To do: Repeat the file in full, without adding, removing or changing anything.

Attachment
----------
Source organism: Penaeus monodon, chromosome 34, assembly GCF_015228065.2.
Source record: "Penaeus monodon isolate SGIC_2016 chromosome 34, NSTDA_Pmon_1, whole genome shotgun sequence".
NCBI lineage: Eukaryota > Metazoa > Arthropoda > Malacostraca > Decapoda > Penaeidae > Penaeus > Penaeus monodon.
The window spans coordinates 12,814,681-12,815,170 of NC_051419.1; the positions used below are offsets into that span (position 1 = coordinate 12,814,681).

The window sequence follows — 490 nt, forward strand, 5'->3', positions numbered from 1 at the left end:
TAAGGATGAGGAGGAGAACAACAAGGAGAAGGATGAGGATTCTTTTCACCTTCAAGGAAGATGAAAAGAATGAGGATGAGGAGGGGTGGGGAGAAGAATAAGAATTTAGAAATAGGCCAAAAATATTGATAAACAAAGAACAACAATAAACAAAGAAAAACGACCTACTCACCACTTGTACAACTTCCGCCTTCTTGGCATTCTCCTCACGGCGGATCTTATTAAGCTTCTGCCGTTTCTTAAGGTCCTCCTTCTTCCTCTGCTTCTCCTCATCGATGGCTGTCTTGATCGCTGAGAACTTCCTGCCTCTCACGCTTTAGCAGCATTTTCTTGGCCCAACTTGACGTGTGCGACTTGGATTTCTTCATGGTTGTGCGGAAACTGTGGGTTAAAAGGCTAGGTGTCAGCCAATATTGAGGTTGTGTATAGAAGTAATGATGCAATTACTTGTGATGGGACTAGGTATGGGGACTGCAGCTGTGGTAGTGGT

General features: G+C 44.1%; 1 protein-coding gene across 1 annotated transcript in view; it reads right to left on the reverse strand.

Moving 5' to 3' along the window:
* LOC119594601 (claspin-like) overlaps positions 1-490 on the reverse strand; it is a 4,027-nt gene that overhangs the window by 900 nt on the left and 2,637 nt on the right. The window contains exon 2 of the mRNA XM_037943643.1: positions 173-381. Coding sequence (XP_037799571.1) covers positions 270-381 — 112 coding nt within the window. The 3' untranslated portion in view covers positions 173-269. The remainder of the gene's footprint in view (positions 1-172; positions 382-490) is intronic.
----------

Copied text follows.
Source organism: Penaeus monodon, chromosome 34, assembly GCF_015228065.2.
Source record: "Penaeus monodon isolate SGIC_2016 chromosome 34, NSTDA_Pmon_1, whole genome shotgun sequence".
NCBI lineage: Eukaryota > Metazoa > Arthropoda > Malacostraca > Decapoda > Penaeidae > Penaeus > Penaeus monodon.
The window spans coordinates 12,814,681-12,815,170 of NC_051419.1; the positions used below are offsets into that span (position 1 = coordinate 12,814,681).

The window sequence follows — 490 nt, forward strand, 5'->3', positions numbered from 1 at the left end:
TAAGGATGAGGAGGAGAACAACAAGGAGAAGGATGAGGATTCTTTTCACCTTCAAGGAAGATGAAAAGAATGAGGATGAGGAGGGGTGGGGAGAAGAATAAGAATTTAGAAATAGGCCAAAAATATTGATAAACAAAGAACAACAATAAACAAAGAAAAACGACCTACTCACCACTTGTACAACTTCCGCCTTCTTGGCATTCTCCTCACGGCGGATCTTATTAAGCTTCTGCCGTTTCTTAAGGTCCTCCTTCTTCCTCTGCTTCTCCTCATCGATGGCTGTCTTGATCGCTGAGAACTTCCTGCCTCTCACGCTTTAGCAGCATTTTCTTGGCCCAACTTGACGTGTGCGACTTGGATTTCTTCATGGTTGTGCGGAAACTGTGGGTTAAAAGGCTAGGTGTCAGCCAATATTGAGGTTGTGTATAGAAGTAATGATGCAATTACTTGTGATGGGACTAGGTATGGGGACTGCAGCTGTGGTAGTGGT

General features: G+C 44.1%; 1 protein-coding gene across 1 annotated transcript in view; it reads right to left on the reverse strand.

Moving 5' to 3' along the window:
* LOC119594601 (claspin-like) overlaps positions 1-490 on the reverse strand; it is a 4,027-nt gene that overhangs the window by 900 nt on the left and 2,637 nt on the right. The window contains exon 2 of the mRNA XM_037943643.1: positions 173-381. Coding sequence (XP_037799571.1) covers positions 270-381 — 112 coding nt within the window. The 3' untranslated portion in view covers positions 173-269. The remainder of the gene's footprint in view (positions 1-172; positions 382-490) is intronic.